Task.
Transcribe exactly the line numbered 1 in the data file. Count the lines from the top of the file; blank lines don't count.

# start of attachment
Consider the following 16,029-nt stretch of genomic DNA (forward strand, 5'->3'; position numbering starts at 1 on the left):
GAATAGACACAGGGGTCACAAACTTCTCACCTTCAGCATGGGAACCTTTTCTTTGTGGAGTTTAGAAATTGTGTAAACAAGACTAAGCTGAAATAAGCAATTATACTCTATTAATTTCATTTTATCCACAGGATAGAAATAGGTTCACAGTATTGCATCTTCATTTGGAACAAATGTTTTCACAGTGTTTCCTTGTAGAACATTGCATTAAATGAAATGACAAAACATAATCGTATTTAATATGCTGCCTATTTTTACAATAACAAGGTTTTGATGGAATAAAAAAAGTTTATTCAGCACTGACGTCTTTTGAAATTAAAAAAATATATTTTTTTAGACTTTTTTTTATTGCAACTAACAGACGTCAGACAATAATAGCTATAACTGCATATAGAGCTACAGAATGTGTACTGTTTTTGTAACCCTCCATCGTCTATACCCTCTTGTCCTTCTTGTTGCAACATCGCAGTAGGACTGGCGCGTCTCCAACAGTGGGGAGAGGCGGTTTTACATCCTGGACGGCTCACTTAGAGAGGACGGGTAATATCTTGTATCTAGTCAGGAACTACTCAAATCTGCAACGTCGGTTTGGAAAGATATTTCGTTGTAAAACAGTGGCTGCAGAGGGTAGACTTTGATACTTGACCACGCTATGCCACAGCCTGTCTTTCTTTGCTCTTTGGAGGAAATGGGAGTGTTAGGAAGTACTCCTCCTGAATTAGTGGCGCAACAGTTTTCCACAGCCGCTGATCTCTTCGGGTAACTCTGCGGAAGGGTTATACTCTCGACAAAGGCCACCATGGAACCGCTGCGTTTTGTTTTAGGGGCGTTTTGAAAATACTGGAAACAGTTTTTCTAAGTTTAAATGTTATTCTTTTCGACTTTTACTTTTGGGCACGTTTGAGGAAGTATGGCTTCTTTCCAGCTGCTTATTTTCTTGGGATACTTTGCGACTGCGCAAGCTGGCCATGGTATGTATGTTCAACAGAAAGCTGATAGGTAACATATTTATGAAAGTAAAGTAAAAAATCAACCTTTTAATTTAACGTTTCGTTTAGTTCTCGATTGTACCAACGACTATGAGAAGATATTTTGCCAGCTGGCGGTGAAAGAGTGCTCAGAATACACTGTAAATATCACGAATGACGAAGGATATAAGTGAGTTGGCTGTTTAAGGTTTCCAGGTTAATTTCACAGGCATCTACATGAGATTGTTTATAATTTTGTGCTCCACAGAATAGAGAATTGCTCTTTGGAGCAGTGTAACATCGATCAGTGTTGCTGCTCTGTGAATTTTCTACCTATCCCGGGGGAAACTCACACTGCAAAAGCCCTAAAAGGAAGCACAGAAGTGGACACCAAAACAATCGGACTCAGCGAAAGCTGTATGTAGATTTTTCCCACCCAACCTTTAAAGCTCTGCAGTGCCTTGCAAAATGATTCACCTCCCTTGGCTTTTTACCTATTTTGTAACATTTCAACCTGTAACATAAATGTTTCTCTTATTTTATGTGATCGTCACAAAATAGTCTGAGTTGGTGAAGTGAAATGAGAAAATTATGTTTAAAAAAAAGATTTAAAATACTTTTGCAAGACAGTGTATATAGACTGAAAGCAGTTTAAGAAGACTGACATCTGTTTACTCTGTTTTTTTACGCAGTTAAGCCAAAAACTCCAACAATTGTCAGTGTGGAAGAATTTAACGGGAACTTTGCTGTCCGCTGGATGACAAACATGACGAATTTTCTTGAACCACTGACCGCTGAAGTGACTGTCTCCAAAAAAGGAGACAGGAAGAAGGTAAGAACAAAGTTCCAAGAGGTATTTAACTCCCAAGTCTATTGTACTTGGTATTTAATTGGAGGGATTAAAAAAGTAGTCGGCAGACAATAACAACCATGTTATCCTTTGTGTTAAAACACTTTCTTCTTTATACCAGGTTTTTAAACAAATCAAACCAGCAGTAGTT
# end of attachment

Consider the following 16,029-nt stretch of genomic DNA (forward strand, 5'->3'; position numbering starts at 1 on the left):